The whitepaper states that fintech companies interested in a special purpose national bank charter can expect the OCC to follow its standard policies and procedures for reviewing and making determinations on charter applications. Applicants should review the OCC’s chartering regulation, 12 C.F.R. § 5.20, and the “Charters” booklet of the Comptroller’s Licensing Manual.

The licensing process generally consists of four stages:

  • Prefiling Stage—potential applicants engage with the OCC, including the Licensing Department and Office of Innovation, in formal and informal meetings to discuss their proposal, chartering process, and application requirements, and prepare a complete application, including business plan.
  • Filing Stage—applicants submit the application and publish notice of the application in a newspaper as soon as possible before or after the date of the filing.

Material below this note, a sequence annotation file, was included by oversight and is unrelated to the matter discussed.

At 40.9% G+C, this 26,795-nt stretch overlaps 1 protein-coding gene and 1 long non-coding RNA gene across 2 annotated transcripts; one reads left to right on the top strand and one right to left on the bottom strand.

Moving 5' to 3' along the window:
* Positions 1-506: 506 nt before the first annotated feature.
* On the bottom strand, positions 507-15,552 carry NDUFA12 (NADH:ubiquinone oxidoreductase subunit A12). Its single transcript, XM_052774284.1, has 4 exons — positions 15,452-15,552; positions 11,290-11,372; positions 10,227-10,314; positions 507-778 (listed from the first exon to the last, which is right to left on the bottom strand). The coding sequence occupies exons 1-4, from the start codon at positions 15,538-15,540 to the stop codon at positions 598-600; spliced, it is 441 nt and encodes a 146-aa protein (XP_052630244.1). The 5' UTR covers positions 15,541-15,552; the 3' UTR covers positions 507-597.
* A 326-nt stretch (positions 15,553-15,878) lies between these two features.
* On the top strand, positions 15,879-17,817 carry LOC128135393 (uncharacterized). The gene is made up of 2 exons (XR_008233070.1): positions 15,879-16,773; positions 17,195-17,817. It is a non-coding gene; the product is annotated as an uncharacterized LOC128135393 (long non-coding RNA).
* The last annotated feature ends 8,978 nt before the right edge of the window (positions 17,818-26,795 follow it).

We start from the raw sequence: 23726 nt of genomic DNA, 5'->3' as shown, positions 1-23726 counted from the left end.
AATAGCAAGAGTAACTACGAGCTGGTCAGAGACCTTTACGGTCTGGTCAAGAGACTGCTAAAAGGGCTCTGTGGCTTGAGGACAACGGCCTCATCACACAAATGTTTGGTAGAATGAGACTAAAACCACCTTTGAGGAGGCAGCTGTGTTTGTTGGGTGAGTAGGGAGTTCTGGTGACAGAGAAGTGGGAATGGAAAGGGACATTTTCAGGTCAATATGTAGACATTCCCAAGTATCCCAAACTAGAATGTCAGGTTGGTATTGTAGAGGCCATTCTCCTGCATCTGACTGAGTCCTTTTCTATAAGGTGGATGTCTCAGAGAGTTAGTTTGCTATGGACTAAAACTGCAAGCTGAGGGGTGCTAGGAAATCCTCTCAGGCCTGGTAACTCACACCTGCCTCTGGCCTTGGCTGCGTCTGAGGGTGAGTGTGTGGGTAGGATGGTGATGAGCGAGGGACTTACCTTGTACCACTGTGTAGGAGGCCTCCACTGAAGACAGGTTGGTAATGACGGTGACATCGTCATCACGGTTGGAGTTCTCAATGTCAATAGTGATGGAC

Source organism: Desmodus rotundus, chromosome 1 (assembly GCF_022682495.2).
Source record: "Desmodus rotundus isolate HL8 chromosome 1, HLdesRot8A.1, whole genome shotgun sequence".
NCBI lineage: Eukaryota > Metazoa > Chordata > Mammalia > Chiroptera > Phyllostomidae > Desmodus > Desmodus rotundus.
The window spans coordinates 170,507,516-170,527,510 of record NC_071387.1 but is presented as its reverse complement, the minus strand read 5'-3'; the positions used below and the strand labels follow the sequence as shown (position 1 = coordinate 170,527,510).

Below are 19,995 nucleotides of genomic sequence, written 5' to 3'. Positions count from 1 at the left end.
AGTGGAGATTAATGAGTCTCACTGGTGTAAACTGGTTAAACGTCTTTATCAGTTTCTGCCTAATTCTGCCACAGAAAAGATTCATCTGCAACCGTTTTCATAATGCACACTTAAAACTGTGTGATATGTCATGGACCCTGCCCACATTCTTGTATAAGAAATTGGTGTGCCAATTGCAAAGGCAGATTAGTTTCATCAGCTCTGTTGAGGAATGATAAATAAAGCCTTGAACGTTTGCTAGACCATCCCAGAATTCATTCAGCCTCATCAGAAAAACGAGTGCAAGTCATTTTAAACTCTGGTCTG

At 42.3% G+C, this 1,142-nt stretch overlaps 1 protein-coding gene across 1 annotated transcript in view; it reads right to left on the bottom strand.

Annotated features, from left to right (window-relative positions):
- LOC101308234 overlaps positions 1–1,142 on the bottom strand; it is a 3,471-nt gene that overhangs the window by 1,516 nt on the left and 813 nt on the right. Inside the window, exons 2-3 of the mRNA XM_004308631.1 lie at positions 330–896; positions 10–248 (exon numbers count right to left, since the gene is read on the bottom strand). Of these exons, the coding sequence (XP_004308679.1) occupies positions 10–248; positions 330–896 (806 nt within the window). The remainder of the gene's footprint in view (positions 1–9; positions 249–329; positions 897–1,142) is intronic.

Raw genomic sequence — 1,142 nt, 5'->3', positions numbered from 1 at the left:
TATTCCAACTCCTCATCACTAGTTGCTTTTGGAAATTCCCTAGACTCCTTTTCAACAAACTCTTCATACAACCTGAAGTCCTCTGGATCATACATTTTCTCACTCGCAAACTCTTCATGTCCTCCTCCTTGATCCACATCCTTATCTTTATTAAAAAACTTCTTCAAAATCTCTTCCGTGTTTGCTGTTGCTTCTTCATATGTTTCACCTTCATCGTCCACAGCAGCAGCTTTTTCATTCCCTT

• Review and Evaluation Stage—the OCC conducts background and field examinations, and reviews and analyzes the application to determine whether the fintech company has a reasonable chance of success, will be operated in a safe and sound manner, will provide fair access to financial services, will ensure compliance with laws and regulations, will promote fair treatment of customers, and will foster healthy competition.
  • Decision Stage—the OCC decides whether to grant preliminary conditional approval (preliminary conditional approval phase); the company raises capital, prepares for opening, and is subject to a preopening examination from the OCC (organization phase); and the OCC decides whether the company has satisfied the requirements for opening (final approval phase).

The OCC will impose a number of standard conditions when it grants preliminary conditional approval, such as the establishment of appropriate policies and procedures and the adoption of an internal audit system appropriate to the size, nature, and scope of the company’s activities. The OCC also may impose additional conditions, including the following:

  • Prior OCC approval in order for the company to change its business model
  • Higher capital and liquidity requirements